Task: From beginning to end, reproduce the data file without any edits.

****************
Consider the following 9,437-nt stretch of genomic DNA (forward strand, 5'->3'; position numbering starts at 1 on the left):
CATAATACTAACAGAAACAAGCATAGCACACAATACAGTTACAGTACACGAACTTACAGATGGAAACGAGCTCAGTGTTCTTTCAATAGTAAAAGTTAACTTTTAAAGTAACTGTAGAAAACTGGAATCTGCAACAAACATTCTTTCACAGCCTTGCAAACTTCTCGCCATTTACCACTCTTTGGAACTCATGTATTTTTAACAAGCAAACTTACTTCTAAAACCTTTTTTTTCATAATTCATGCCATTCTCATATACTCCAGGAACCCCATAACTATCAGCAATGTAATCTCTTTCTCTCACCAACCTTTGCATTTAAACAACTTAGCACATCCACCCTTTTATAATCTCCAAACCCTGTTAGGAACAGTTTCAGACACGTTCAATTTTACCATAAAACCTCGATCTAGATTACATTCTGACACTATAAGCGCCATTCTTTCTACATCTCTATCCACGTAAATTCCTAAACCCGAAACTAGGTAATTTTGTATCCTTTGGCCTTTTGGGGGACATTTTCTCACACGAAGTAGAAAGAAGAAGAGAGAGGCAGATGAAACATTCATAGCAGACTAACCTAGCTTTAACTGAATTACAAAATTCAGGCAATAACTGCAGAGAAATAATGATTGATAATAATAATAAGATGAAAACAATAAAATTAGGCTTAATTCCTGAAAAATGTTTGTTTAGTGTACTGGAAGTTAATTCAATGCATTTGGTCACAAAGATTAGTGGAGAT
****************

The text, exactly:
Consider the following 9,437-nt stretch of genomic DNA (forward strand, 5'->3'; position numbering starts at 1 on the left):
CATAATACTAACAGAAACAAGCATAGCACACAATACAGTTACAGTACACGAACTTACAGATGGAAACGAGCTCAGTGTTCTTTCAATAGTAAAAGTTAACTTTTAAAGTAACTGTAGAAAACTGGAATCTGCAACAAACATTCTTTCACAGCCTTGCAAACTTCTCGCCATTTACCACTCTTTGGAACTCATGTATTTTTAACAAGCAAACTTACTTCTAAAACCTTTTTTTTCATAATTCATGCCATTCTCATATACTCCAGGAACCCCATAACTATCAGCAATGTAATCTCTTTCTCTCACCAACCTTTGCATTTAAACAACTTAGCACATCCACCCTTTTATAATCTCCAAACCCTGTTAGGAACAGTTTCAGACACGTTCAATTTTACCATAAAACCTCGATCTAGATTACATTCTGACACTATAAGCGCCATTCTTTCTACATCTCTATCCACGTAAATTCCTAAACCCGAAACTAGGTAATTTTGTATCCTTTGGCCTTTTGGGGGACATTTTCTCACACGAAGTAGAAAGAAGAAGAGAGAGGCAGATGAAACATTCATAGCAGACTAACCTAGCTTTAACTGAATTACAAAATTCAGGCAATAACTGCAGAGAAATAATGATTGATAATAATAATAAGATGAAAACAATAAAATTAGGCTTAATTCCTGAAAAATGTTTGTTTAGTGTACTGGAAGTTAATTCAATGCATTTGGTCACAAAGATTAGTGGAGAT